15. ^ Hemley, Matthew (2019-05-13). "Robert Icke to step down as associate director of the Almeida Theatre". The Stage. Retrieved 2019-06-22.
  16. ^ Icke, Robert. "CV" (PDF).
  17. ^ "Robert Icke and Andrew Scott in Conversation". Retrieved 31 August 2017.
  18. ^ Harrison, Ellie. "Full list of Evening Standard Theatre Awards 2019 winners as Andrew Scott scoops best actor". Retrieved 24 November 2019.
  19. ^ Missing or empty |title= (help)
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  21. ^ Missing or empty |title= (help)
  22. ^ Missing or empty |title= (help)
  23. ^ Missing or empty |title= (help)
  24. ^ Missing or empty |title= (help)
  25. ^ "oedipus". Retrieved 2017-07-12.
  26. ^ Ltd, Whitespace (Scotland) (2019-06-21). "Oedipus". Edinburgh International Festival. Retrieved 2019-06-22.
  27. ^ "Robert Icke erhält Kurt-Hübner-Regiepreis 2019". Kulturradio (in German). 2018-12-21. Retrieved 2019-03-17.
  28. ^ "Robert Icke: Greek hero". Evening Standard. 2015-12-10. Retrieved 2017-07-12.
  29. ^ "Theatre's big names push for cheap tickets for young fans". Ticketing Technology News. 2017-06-15. Retrieved 2017-07-12.
  30. ^ Maxwell, Dominic. "Robert Icke: 'I walk out of plays in the interval all the time'". Retrieved 2017-07-12.
  31. ^ "Robert Icke's unofficial repertory company offers thrilling possibilities". Retrieved 2017-07-12.
  32. ^ "Hamlet review at the Almeida Theatre, London". The Stage. Retrieved 2017-07-12.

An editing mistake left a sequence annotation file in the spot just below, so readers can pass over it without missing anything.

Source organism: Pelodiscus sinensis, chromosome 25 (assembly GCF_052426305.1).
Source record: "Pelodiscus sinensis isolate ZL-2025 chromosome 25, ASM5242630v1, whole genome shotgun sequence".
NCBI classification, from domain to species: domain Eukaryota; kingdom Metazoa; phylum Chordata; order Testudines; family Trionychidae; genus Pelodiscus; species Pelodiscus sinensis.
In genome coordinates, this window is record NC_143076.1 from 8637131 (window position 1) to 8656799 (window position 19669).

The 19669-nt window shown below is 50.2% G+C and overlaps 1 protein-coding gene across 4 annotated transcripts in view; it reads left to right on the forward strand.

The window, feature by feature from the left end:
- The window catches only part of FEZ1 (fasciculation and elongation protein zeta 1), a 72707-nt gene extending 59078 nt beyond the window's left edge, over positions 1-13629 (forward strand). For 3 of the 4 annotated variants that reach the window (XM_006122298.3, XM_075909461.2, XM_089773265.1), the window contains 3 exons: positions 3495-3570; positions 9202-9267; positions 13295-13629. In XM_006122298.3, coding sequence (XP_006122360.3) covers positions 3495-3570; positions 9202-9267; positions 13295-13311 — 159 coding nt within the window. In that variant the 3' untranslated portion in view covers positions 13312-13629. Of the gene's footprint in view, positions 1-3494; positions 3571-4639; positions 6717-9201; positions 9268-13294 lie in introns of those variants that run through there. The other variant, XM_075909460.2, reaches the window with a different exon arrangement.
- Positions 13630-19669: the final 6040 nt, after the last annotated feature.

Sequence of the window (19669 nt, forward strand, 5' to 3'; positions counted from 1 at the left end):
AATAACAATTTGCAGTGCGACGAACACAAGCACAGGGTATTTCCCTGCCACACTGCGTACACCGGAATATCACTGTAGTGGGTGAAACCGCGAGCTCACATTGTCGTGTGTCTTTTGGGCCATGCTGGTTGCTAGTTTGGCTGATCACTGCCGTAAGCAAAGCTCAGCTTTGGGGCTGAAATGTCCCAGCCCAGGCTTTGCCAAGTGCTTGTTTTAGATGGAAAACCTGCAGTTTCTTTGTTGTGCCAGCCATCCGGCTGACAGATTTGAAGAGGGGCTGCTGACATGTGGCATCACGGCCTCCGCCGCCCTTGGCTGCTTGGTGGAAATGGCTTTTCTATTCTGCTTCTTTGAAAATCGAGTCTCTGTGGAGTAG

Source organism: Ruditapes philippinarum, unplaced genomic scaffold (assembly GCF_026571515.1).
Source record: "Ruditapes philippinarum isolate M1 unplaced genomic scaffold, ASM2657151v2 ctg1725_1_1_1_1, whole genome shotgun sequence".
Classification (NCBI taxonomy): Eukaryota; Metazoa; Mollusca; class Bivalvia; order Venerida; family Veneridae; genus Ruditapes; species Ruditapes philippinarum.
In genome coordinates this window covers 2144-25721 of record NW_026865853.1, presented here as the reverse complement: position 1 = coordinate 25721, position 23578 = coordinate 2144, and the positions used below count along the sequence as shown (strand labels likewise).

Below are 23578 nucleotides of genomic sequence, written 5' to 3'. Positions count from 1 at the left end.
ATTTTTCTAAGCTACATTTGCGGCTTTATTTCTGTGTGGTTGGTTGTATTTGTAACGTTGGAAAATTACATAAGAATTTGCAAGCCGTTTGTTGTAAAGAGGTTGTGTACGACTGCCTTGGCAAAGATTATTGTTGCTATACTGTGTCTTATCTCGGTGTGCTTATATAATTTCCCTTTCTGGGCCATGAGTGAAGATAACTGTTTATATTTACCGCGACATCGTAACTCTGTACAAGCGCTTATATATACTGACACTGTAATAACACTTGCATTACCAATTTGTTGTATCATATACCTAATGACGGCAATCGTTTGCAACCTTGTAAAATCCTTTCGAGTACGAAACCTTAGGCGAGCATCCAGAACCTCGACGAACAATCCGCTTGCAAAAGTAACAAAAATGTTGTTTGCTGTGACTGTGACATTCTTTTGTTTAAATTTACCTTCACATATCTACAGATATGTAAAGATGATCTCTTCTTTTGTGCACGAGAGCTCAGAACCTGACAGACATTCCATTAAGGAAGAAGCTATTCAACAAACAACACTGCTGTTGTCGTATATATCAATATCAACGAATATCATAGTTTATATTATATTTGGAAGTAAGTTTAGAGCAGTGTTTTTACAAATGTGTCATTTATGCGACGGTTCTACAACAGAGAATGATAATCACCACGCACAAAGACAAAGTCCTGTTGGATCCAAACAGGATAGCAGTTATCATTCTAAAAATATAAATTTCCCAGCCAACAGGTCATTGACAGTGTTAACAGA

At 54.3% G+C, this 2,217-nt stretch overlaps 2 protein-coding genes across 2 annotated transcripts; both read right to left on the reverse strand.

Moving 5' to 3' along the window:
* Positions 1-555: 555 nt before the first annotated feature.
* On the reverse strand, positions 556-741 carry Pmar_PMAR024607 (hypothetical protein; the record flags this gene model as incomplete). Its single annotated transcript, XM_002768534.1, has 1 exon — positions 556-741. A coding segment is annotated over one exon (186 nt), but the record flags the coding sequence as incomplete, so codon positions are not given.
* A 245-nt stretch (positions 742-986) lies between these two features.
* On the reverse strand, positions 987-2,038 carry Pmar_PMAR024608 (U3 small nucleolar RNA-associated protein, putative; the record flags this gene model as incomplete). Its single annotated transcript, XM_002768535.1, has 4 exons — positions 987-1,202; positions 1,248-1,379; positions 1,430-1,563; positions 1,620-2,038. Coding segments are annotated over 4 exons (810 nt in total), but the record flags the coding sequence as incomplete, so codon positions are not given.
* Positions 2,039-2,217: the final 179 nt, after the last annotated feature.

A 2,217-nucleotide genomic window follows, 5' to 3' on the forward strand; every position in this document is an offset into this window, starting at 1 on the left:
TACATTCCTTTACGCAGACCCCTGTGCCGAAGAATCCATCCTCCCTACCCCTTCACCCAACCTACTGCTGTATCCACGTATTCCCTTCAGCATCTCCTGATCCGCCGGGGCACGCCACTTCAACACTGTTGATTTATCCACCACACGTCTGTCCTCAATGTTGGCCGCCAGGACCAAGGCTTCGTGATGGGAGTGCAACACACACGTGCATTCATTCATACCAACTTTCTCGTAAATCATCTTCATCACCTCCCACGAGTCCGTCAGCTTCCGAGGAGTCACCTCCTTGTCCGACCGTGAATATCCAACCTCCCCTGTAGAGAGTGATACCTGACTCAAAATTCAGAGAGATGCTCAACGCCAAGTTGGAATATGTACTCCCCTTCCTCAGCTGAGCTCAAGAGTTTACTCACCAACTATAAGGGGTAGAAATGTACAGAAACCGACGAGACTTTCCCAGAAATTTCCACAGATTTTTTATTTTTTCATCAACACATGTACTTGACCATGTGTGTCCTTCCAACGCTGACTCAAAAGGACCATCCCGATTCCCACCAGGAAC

33. ^ Gardner, Lyn (2012-02-08). "Romeo and Juliet – review". The Guardian. ISSN 0261-3077. Retrieved 2017-07-12.
  34. ^ Clapp, Susannah (2017-03-05). "Hamlet review – Andrew Scott is a truly sweet prince". The Observer. ISSN 0261-3077. Retrieved 2017-07-12.
  35. ^ "Megan Vaughan: I have a confession – I'm becoming obsessed with Robert Icke | Opinion | The Stage". The Stage. 2016-03-03. Retrieved 2017-07-12.
  36. ^ Missing or empty |title= (help)
  37. ^ Flood, Alison (2018-06-28). "Royal Society of Literature admits 40 new fellows to address historical biases". the Guardian. Retrieved 2018-07-03.
  38. ^ "Olivier Winners 2014". Olivier Awards. Retrieved 2021-01-18.
  39. ^ "2015 Results | Critics' Circle Theatre Awards". 2016-11-28. Retrieved 2020-12-06.
  40. ^ Norum, Ben (2015-11-23). "Evening Standard Theatre Awards 2015: The full list of winners". Retrieved 2021-01-18.
  41. ^ "Olivier Winners 2016". Olivier Awards. Retrieved 2021-01-18.
  42. ^ "Robert Icke erhält Kurt-Hübner-Regiepreis 2019". Kulturradio (in German). 2018-12-21. Retrieved 2019-03-17.
  43. ^ Paskett, Zoe (2019-11-25). "The 2019 Evening Standard Theatre Awards winners in full". Retrieved 2021-01-18.
  44. ^ "Olivier Awards 2020 with Mastercard - Theatre's Biggest Night". Olivier Awards. Retrieved 2021-01-18.